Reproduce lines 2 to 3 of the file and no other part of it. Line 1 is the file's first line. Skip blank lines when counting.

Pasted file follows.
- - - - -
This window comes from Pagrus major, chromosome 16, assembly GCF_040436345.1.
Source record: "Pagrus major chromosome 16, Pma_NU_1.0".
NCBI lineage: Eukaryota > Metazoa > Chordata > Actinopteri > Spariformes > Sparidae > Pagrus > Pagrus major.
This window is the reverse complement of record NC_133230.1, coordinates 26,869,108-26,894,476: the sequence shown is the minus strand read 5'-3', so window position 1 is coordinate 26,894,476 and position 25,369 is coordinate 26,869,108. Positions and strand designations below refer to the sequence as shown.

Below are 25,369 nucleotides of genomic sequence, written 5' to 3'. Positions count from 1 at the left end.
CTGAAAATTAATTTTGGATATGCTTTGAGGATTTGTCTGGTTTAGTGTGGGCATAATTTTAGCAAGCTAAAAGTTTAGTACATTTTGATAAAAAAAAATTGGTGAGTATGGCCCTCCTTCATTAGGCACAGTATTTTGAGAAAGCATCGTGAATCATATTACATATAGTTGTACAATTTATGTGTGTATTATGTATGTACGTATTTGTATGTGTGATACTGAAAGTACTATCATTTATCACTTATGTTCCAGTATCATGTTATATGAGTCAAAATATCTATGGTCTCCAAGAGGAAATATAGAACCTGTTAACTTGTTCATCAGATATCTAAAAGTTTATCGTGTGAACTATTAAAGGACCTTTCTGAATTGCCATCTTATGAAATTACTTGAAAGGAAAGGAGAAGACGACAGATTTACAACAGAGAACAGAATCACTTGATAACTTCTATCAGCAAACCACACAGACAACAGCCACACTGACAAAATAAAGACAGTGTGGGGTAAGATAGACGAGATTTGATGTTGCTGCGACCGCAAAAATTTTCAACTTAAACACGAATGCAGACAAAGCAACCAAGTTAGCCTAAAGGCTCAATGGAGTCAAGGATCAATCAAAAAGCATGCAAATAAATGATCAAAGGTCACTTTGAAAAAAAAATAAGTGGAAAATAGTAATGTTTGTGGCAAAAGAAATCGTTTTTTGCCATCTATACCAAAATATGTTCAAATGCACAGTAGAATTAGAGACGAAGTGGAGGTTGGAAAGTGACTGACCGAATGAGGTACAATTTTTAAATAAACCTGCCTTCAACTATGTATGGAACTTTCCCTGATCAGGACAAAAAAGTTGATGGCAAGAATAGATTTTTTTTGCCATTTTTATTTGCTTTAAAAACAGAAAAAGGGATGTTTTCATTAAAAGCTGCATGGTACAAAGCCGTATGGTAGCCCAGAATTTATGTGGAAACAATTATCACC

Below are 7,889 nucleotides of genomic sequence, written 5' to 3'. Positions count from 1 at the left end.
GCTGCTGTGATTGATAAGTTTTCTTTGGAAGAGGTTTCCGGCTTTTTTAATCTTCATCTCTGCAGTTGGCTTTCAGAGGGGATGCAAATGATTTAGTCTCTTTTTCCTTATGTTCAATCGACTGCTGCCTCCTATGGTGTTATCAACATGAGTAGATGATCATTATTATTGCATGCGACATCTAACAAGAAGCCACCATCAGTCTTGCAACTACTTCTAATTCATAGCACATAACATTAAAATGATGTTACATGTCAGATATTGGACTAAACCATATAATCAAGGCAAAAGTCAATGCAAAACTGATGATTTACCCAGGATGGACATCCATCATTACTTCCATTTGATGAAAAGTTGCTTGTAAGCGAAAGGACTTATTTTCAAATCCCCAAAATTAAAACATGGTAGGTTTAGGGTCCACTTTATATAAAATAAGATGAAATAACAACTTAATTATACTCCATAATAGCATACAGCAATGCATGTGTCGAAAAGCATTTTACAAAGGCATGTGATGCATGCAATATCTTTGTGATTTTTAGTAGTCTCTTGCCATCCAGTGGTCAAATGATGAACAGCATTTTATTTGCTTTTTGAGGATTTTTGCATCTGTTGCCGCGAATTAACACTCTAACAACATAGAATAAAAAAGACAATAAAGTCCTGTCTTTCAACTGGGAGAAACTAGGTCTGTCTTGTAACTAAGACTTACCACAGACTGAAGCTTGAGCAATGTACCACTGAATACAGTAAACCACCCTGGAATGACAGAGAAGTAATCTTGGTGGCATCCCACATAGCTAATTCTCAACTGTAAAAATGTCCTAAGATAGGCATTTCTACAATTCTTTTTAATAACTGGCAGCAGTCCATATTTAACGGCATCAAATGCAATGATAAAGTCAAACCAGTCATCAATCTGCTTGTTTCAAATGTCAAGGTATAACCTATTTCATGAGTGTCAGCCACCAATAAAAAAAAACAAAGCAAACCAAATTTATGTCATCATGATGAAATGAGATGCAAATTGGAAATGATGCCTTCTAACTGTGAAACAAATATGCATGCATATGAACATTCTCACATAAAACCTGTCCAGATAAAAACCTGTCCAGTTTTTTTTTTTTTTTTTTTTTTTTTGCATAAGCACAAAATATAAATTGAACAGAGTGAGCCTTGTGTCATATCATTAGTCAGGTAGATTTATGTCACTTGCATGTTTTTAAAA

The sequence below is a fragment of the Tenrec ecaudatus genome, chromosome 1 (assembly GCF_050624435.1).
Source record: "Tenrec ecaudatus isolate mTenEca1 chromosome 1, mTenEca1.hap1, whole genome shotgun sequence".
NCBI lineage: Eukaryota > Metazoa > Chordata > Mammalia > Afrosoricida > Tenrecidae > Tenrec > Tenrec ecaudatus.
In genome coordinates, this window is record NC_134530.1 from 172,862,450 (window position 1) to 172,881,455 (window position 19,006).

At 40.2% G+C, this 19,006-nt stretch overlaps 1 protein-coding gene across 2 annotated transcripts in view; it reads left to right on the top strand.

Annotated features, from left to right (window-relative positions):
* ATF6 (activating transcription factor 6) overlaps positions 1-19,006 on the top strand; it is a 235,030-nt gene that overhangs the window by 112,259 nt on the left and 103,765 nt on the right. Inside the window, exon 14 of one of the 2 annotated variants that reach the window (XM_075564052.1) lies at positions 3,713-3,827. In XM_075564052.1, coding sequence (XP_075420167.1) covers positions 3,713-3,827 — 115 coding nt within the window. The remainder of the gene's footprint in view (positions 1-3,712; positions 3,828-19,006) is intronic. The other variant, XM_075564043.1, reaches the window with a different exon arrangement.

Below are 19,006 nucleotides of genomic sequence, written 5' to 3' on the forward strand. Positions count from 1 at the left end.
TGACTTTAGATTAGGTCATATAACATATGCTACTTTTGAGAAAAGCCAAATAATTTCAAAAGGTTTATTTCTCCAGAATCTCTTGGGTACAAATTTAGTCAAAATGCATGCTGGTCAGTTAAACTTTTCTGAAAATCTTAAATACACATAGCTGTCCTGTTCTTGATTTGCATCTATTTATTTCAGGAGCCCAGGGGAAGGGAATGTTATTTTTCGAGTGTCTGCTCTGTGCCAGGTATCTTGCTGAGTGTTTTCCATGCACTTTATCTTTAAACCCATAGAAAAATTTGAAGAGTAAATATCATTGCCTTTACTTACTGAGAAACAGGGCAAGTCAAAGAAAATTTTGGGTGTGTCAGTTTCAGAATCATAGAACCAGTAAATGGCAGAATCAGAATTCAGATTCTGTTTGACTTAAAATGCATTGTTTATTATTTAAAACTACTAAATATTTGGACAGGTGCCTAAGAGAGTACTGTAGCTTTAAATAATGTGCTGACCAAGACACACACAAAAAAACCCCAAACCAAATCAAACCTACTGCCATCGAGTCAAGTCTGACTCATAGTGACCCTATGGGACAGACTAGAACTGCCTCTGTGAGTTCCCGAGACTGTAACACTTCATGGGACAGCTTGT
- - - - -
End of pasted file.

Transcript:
Source record: "Pagrus major chromosome 16, Pma_NU_1.0".
NCBI lineage: Eukaryota > Metazoa > Chordata > Actinopteri > Spariformes > Sparidae > Pagrus > Pagrus major.